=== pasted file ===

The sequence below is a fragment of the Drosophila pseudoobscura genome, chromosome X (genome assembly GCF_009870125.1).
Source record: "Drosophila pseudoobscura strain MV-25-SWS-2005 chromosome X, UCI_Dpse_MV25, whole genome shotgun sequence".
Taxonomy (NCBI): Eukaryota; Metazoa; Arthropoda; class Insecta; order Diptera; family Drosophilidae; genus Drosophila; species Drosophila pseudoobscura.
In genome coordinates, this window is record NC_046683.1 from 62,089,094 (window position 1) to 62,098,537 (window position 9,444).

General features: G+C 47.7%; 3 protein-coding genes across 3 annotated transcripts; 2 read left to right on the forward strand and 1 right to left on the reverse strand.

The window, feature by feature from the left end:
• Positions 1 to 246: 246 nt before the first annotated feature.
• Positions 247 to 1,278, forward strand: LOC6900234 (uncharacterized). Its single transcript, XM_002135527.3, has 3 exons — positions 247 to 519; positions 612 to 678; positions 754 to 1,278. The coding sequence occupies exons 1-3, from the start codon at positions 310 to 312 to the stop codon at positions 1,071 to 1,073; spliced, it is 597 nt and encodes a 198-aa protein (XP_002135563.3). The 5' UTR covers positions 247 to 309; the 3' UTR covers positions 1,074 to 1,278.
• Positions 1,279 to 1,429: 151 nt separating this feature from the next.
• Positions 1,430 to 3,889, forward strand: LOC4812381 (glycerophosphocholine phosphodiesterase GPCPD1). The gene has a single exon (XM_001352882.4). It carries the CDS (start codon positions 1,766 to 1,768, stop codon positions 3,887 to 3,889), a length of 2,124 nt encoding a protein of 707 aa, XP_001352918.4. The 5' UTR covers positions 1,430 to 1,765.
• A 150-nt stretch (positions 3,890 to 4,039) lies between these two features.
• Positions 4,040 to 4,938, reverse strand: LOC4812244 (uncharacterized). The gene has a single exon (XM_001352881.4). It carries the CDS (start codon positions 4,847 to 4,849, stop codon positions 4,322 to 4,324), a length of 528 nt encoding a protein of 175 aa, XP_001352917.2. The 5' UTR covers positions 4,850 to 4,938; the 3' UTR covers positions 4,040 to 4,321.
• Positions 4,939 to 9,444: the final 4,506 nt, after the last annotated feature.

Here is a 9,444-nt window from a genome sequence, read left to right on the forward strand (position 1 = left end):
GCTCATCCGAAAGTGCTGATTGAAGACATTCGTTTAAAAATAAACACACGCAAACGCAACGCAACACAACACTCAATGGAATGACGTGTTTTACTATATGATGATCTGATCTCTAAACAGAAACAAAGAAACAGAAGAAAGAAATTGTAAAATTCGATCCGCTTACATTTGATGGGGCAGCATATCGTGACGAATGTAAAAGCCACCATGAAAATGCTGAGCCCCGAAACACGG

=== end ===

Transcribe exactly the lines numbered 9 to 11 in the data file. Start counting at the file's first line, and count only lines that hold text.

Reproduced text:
• Positions 1,279 to 1,429: 151 nt separating this feature from the next.
• Positions 1,430 to 3,889, forward strand: LOC4812381 (glycerophosphocholine phosphodiesterase GPCPD1). The gene has a single exon (XM_001352882.4). It carries the CDS (start codon positions 1,766 to 1,768, stop codon positions 3,887 to 3,889), a length of 2,124 nt encoding a protein of 707 aa, XP_001352918.4. The 5' UTR covers positions 1,430 to 1,765.
• A 150-nt stretch (positions 3,890 to 4,039) lies between these two features.